A sabiki rig, sometimes called a piscatore rig, is a set of small lures typically used to catch fish that eat small prey.
A sabiki is typically fished off boats, piers, jetties, or any structure over the water. Sabikis consist of any number (usually between 6 and 10) of small hooks, each one on individual dropper lines which are a few inches long. The individual dropper lines are then tied to a longer leader in series, about 6 inches (15 cm) apart; a weight is tied to the end of the leader. The individual hooks are decorated as lures or tied like flies similar to those used in fly fishing. Often they have a simple piece of metallic or iridescent film attached to them. Traditionally, on any individual rig all of the lures will be either identical or in an alternating sequence of colors. The type or size sabiki used depends on water conditions, species of fish sought or simply the angler's preference.
An angler can also attach a bait cage and bobber to the rig and catch fish like large flathead mullet or Short mackerel. In Japan, they are used to catch sardines and mackerel off of large piers. With a bait cage on the rig, users should give a large jerk (as if setting the hook) to release the bait.
Sabiki rigs with their many small, sharp hooks are easily tangled and can be a nuisance to the angler. If they are not handled carefully, the angler can be hooked. This can be avoided by using a sabiki rod. A sabiki rod is a hollow fishing rod with a funnel-shaped tip. The line is fed from the reel through the hollow body of the rod and out of the funnel-shaped tip. When the sabiki rig is reeled in, the hooks and leaders are drawn directly into the rod where they will not tangle or injure the angler.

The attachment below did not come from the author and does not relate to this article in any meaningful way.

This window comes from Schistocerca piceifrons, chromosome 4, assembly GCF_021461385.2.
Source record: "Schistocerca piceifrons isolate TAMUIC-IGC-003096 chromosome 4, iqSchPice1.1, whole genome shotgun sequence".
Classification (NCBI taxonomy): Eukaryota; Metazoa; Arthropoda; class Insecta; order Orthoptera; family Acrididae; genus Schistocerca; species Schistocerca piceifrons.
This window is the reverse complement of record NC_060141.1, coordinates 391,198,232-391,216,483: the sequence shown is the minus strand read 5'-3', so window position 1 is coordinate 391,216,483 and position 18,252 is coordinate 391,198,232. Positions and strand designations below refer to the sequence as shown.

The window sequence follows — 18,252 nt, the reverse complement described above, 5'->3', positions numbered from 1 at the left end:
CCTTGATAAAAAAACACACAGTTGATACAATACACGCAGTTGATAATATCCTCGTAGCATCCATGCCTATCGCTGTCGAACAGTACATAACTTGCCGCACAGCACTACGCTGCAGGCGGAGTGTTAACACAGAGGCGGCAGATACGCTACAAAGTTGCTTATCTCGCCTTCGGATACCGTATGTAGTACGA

Different sized and shaped Sabikis have evolved to fill out specific fishing niches. In New Zealand, heavy duty sabikis with large hooks and strong nylon line are popularly used to catch common, large species of fish like Australasian snapper in deeper water, often using hooks larger than 5/0 and nylon stronger than 60 pounds. These rigs typically have only 2 hooks rather than the 6 or more found on smaller sabikis. To avoid confusion, they are generally referred to as "Flasher rigs", and smaller sabikis are aptly referred to as "baitcatchers".
|This fishing-related article is a stub. You can help Wikipedia by expanding it.|